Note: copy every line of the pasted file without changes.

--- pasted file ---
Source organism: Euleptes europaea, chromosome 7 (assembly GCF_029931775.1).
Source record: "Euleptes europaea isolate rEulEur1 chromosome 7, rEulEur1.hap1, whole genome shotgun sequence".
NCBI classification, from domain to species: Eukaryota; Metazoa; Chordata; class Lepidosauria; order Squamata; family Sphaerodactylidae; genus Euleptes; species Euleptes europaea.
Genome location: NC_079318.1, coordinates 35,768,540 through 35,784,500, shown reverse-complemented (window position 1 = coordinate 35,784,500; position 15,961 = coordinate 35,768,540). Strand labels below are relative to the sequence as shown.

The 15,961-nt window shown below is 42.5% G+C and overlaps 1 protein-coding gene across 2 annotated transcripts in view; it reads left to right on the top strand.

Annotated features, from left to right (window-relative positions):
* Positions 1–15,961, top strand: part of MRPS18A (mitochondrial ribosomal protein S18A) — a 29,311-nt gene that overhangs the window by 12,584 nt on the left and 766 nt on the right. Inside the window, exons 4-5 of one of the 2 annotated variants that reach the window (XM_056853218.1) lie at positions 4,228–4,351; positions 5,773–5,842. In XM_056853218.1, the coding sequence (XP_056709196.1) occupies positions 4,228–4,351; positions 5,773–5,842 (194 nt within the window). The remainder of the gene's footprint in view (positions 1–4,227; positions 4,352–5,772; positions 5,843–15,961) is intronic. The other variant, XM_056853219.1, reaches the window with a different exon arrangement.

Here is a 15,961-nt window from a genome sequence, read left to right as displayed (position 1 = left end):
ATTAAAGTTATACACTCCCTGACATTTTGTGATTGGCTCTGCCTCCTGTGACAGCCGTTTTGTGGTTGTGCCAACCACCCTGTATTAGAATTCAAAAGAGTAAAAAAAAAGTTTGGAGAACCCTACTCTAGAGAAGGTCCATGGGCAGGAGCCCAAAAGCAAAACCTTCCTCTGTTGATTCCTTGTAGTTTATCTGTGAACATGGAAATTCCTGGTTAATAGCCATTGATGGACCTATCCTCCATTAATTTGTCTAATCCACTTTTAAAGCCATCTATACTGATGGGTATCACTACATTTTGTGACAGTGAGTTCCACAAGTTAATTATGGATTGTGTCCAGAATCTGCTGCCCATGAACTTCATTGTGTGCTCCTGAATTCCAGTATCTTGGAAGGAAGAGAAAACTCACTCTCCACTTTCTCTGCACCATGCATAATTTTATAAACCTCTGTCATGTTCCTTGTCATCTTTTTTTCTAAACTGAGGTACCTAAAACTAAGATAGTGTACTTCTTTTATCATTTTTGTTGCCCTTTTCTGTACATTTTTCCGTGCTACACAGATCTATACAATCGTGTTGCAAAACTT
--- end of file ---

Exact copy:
Source organism: Euleptes europaea, chromosome 7 (assembly GCF_029931775.1).
Source record: "Euleptes europaea isolate rEulEur1 chromosome 7, rEulEur1.hap1, whole genome shotgun sequence".
NCBI classification, from domain to species: Eukaryota; Metazoa; Chordata; class Lepidosauria; order Squamata; family Sphaerodactylidae; genus Euleptes; species Euleptes europaea.
Genome location: NC_079318.1, coordinates 35,768,540 through 35,784,500, shown reverse-complemented (window position 1 = coordinate 35,784,500; position 15,961 = coordinate 35,768,540). Strand labels below are relative to the sequence as shown.

The 15,961-nt window shown below is 42.5% G+C and overlaps 1 protein-coding gene across 2 annotated transcripts in view; it reads left to right on the top strand.

Annotated features, from left to right (window-relative positions):
* Positions 1–15,961, top strand: part of MRPS18A (mitochondrial ribosomal protein S18A) — a 29,311-nt gene that overhangs the window by 12,584 nt on the left and 766 nt on the right. Inside the window, exons 4-5 of one of the 2 annotated variants that reach the window (XM_056853218.1) lie at positions 4,228–4,351; positions 5,773–5,842. In XM_056853218.1, the coding sequence (XP_056709196.1) occupies positions 4,228–4,351; positions 5,773–5,842 (194 nt within the window). The remainder of the gene's footprint in view (positions 1–4,227; positions 4,352–5,772; positions 5,843–15,961) is intronic. The other variant, XM_056853219.1, reaches the window with a different exon arrangement.

Here is a 15,961-nt window from a genome sequence, read left to right as displayed (position 1 = left end):
ATTAAAGTTATACACTCCCTGACATTTTGTGATTGGCTCTGCCTCCTGTGACAGCCGTTTTGTGGTTGTGCCAACCACCCTGTATTAGAATTCAAAAGAGTAAAAAAAAAGTTTGGAGAACCCTACTCTAGAGAAGGTCCATGGGCAGGAGCCCAAAAGCAAAACCTTCCTCTGTTGATTCCTTGTAGTTTATCTGTGAACATGGAAATTCCTGGTTAATAGCCATTGATGGACCTATCCTCCATTAATTTGTCTAATCCACTTTTAAAGCCATCTATACTGATGGGTATCACTACATTTTGTGACAGTGAGTTCCACAAGTTAATTATGGATTGTGTCCAGAATCTGCTGCCCATGAACTTCATTGTGTGCTCCTGAATTCCAGTATCTTGGAAGGAAGAGAAAACTCACTCTCCACTTTCTCTGCACCATGCATAATTTTATAAACCTCTGTCATGTTCCTTGTCATCTTTTTTTCTAAACTGAGGTACCTAAAACTAAGATAGTGTACTTCTTTTATCATTTTTGTTGCCCTTTTCTGTACATTTTTCCGTGCTACACAGATCTATACAATCGTGTTGCAAAACTT